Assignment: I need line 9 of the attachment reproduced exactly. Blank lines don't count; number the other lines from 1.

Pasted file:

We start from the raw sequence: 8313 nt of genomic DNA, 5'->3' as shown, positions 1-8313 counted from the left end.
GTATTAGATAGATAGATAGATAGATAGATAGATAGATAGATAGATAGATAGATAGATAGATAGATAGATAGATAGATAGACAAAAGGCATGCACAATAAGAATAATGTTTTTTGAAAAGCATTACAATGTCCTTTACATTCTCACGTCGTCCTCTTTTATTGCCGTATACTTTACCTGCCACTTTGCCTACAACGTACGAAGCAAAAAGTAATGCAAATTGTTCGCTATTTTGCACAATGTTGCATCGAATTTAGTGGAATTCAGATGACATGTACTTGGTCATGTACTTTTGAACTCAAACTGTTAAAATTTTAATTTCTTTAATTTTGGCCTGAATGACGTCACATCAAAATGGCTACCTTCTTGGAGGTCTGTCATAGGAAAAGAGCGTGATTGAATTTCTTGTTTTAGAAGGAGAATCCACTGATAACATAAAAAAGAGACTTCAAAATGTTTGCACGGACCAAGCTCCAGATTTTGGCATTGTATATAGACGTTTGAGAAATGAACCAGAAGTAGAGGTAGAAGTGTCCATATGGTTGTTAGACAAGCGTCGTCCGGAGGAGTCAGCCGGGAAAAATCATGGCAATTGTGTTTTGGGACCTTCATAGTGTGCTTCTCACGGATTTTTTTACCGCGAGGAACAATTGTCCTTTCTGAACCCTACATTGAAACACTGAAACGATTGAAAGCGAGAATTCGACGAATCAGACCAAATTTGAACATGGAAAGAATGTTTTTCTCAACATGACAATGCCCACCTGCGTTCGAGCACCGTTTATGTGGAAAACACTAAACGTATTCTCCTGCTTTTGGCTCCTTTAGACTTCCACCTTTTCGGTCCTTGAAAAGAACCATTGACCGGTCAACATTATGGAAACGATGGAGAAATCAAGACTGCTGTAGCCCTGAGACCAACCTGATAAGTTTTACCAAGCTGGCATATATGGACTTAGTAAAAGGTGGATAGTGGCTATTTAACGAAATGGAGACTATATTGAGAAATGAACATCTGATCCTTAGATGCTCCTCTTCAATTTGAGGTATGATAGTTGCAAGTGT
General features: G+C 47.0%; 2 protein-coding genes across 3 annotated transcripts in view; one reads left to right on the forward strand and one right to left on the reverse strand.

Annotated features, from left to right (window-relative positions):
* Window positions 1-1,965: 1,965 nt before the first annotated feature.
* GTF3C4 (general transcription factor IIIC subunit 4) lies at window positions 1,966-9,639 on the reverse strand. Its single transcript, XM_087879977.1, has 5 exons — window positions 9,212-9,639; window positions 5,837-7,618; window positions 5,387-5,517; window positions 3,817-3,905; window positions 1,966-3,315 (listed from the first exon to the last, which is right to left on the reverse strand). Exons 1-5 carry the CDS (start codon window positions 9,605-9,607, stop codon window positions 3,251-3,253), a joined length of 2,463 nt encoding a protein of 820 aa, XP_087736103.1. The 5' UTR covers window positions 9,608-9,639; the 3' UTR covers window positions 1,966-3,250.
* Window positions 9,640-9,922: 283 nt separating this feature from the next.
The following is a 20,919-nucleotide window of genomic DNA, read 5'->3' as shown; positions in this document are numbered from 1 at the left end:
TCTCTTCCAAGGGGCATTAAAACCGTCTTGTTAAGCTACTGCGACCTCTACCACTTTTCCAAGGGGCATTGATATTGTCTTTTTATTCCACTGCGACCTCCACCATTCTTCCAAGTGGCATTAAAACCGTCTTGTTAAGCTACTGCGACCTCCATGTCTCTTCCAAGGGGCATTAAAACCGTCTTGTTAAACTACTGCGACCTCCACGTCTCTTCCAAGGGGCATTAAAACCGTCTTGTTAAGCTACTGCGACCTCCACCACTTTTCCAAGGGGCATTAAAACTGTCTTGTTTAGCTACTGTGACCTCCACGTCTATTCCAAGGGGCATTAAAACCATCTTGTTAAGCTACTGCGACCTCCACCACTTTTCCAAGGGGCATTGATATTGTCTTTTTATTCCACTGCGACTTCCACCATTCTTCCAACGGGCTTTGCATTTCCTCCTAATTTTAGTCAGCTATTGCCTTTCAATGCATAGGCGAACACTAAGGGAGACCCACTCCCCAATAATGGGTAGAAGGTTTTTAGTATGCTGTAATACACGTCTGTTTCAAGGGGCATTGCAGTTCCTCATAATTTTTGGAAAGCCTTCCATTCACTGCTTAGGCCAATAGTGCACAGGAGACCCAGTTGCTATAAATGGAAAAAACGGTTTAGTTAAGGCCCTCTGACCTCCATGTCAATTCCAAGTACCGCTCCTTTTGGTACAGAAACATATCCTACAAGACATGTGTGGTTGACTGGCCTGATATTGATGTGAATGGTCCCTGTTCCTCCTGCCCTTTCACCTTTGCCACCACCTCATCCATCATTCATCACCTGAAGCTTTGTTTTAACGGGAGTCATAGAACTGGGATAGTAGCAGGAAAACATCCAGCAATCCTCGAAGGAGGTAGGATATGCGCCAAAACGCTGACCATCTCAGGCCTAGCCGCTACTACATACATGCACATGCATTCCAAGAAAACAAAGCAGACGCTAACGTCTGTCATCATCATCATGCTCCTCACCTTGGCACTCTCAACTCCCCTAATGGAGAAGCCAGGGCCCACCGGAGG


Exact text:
TCTCTTCCAAGGGGCATTAAAACCGTCTTGTTAAGCTACTGCGACCTCTACCACTTTTCCAAGGGGCATTGATATTGTCTTTTTATTCCACTGCGACCTCCACCATTCTTCCAAGTGGCATTAAAACCGTCTTGTTAAGCTACTGCGACCTCCATGTCTCTTCCAAGGGGCATTAAAACCGTCTTGTTAAACTACTGCGACCTCCACGTCTCTTCCAAGGGGCATTAAAACCGTCTTGTTAAGCTACTGCGACCTCCACCACTTTTCCAAGGGGCATTAAAACTGTCTTGTTTAGCTACTGTGACCTCCACGTCTATTCCAAGGGGCATTAAAACCATCTTGTTAAGCTACTGCGACCTCCACCACTTTTCCAAGGGGCATTGATATTGTCTTTTTATTCCACTGCGACTTCCACCATTCTTCCAACGGGCTTTGCATTTCCTCCTAATTTTAGTCAGCTATTGCCTTTCAATGCATAGGCGAACACTAAGGGAGACCCACTCCCCAATAATGGGTAGAAGGTTTTTAGTATGCTGTAATACACGTCTGTTTCAAGGGGCATTGCAGTTCCTCATAATTTTTGGAAAGCCTTCCATTCACTGCTTAGGCCAATAGTGCACAGGAGACCCAGTTGCTATAAATGGAAAAAACGGTTTAGTTAAGGCCCTCTGACCTCCATGTCAATTCCAAGTACCGCTCCTTTTGGTACAGAAACATATCCTACAAGACATGTGTGGTTGACTGGCCTGATATTGATGTGAATGGTCCCTGTTCCTCCTGCCCTTTCACCTTTGCCACCACCTCATCCATCATTCATCACCTGAAGCTTTGTTTTAACGGGAGTCATAGAACTGGGATAGTAGCAGGAAAACATCCAGCAATCCTCGAAGGAGGTAGGATATGCGCCAAAACGCTGACCATCTCAGGCCTAGCCGCTACTACATACATGCACATGCATTCCAAGAAAACAAAGCAGACGCTAACGTCTGTCATCATCATCATGCTCCTCACCTTGGCACTCTCAACTCCCCTAATGGAGAAGCCAGGGCCCACCGGAGG